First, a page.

In his famous book The Little Book that Builds Wealth, famous author Pat Dorsey shares a number of key tips for building wealth over a period of time. He is the founder of Dorsey Asset Management, and was earlier the director of equity research for Morningstar.
He has also written a number of books on investing such as The Five Rules for Successful Stock Investing.
Here we encapsulate some of the learnings he has shared in his books:
1. Above average profits: While picking stocks, Dorsey says that investors should identify businesses that can generate above-average profits for many years to come.
They should wait until the shares of those businesses trade for a value which is less than their intrinsic value, and then buy. Then you should hold those shares until either the business deteriorates, the shares become overvalued, or you find a better investment.
The key thing is that the holding period should be measured in terms of years instead of months.
2. Stock price: It is important to buy undervalued stock relative to earnings potential of company. For this, it is important not to rely on a single valuation metric.
So, if a firm is cyclical then one can use P/S (price/sales) as a fair ratio to measure. Investors can — instead — use price/ book value (P/B) for financial firms with tangible assets. This ratio is not useful for service-oriented firms. P/E (price/ earnings) can be compared to the market, similar firm or firm’s historical P/E.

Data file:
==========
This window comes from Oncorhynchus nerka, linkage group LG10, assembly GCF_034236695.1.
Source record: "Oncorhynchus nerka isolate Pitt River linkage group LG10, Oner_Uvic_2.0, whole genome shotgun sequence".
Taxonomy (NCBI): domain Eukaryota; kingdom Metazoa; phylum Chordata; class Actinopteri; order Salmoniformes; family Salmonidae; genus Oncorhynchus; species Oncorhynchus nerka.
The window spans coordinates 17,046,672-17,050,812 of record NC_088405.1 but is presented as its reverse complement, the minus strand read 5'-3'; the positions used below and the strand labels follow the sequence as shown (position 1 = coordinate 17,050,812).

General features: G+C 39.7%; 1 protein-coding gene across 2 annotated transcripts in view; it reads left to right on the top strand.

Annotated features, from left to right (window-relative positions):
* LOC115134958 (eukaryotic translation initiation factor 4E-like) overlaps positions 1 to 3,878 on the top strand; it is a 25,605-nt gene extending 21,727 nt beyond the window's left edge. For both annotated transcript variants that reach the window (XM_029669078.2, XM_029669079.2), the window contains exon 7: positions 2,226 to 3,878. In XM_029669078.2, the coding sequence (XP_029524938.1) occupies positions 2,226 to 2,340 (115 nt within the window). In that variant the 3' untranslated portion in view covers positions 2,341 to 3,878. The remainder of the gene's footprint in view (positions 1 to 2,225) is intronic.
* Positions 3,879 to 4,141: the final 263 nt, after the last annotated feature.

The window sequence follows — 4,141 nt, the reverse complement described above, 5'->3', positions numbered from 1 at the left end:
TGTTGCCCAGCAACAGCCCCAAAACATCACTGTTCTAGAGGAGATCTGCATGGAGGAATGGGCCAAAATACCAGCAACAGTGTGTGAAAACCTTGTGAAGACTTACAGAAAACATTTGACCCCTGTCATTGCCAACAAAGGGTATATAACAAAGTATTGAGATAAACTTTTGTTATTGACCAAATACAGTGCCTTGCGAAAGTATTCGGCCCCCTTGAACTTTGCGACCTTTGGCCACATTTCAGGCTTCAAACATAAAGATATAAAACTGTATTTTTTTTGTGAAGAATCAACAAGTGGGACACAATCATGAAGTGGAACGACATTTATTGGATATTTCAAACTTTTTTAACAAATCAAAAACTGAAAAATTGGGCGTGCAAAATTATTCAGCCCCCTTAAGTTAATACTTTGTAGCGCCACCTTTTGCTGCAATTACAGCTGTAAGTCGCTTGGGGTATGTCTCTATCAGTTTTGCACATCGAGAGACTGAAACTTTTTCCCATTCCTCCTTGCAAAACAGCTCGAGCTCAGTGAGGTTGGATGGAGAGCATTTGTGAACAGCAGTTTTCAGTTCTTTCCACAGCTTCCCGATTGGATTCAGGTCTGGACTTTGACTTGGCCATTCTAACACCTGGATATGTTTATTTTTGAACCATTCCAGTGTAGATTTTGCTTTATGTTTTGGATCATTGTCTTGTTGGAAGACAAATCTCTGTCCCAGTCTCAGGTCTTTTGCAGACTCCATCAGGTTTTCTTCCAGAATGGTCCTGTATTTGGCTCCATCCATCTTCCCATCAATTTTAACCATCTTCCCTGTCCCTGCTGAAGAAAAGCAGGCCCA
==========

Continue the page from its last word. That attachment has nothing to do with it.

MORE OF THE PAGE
It should be understood that lowest P/E is not always the best. One should prefer low risk stable firm that produces good FCF (free cash flow) than paying less for a cyclical company that is capital intensive.
3. Economic moat: When a company has an economic moat, it can keep its competition at bay, helping it earn more money for a long time, and becoming more valuable to an investor.
4. Intangible assets: A company can have a number of intangible assets such as brands, patents, or regulatory licenses that allow it to sell products or services that can’t be matched by competitors. This also works as an economic moat around it, thus helping it to give a higher return to shareholders.
5. Overcharging for products: If a company can charge more for the same product than its peers just by selling it under a brand, that brand very likely constitutes a formidable economic moat. Such products include Apple’s iPhone, BMW car, Enfield motorcycles among others.
6. Evaluation of management: Investors should evaluate management through a number of ways. One can check the information relating to compensation and find out whether the pay vary with firms’ performance. It is advisable to avoid companies that give loans to executives, have many related party transactions or give out too many stock options.